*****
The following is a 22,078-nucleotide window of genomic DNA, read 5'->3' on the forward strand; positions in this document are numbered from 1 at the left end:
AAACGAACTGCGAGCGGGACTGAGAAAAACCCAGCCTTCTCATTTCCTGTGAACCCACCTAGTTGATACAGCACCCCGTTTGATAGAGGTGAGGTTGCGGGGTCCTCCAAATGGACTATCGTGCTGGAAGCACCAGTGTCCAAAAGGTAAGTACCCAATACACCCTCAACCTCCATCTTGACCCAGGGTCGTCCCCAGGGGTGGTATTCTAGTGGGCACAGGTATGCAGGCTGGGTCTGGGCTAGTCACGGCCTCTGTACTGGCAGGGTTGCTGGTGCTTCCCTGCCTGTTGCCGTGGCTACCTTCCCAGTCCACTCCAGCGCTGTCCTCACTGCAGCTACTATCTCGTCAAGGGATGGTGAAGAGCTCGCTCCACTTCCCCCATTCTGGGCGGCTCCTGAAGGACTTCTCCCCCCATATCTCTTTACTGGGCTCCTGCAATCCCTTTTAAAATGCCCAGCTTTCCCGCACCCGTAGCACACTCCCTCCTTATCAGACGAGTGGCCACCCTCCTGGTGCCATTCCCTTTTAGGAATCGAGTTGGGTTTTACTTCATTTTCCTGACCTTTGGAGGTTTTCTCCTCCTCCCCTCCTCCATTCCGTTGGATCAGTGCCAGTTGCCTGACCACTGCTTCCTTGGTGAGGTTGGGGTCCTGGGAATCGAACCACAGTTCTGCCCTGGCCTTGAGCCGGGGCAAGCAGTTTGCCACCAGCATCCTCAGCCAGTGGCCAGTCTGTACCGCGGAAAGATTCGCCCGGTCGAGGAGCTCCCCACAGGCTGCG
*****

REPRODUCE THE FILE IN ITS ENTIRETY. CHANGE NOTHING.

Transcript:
The following is a 22,078-nucleotide window of genomic DNA, read 5'->3' on the forward strand; positions in this document are numbered from 1 at the left end:
AAACGAACTGCGAGCGGGACTGAGAAAAACCCAGCCTTCTCATTTCCTGTGAACCCACCTAGTTGATACAGCACCCCGTTTGATAGAGGTGAGGTTGCGGGGTCCTCCAAATGGACTATCGTGCTGGAAGCACCAGTGTCCAAAAGGTAAGTACCCAATACACCCTCAACCTCCATCTTGACCCAGGGTCGTCCCCAGGGGTGGTATTCTAGTGGGCACAGGTATGCAGGCTGGGTCTGGGCTAGTCACGGCCTCTGTACTGGCAGGGTTGCTGGTGCTTCCCTGCCTGTTGCCGTGGCTACCTTCCCAGTCCACTCCAGCGCTGTCCTCACTGCAGCTACTATCTCGTCAAGGGATGGTGAAGAGCTCGCTCCACTTCCCCCATTCTGGGCGGCTCCTGAAGGACTTCTCCCCCCATATCTCTTTACTGGGCTCCTGCAATCCCTTTTAAAATGCCCAGCTTTCCCGCACCCGTAGCACACTCCCTCCTTATCAGACGAGTGGCCACCCTCCTGGTGCCATTCCCTTTTAGGAATCGAGTTGGGTTTTACTTCATTTTCCTGACCTTTGGAGGTTTTCTCCTCCTCCCCTCCTCCATTCCGTTGGATCAGTGCCAGTTGCCTGACCACTGCTTCCTTGGTGAGGTTGGGGTCCTGGGAATCGAACCACAGTTCTGCCCTGGCCTTGAGCCGGGGCAAGCAGTTTGCCACCAGCATCCTCAGCCAGTGGCCAGTCTGTACCGCGGAAAGATTCGCCCGGTCGAGGAGCTCCCCACAGGCTGCG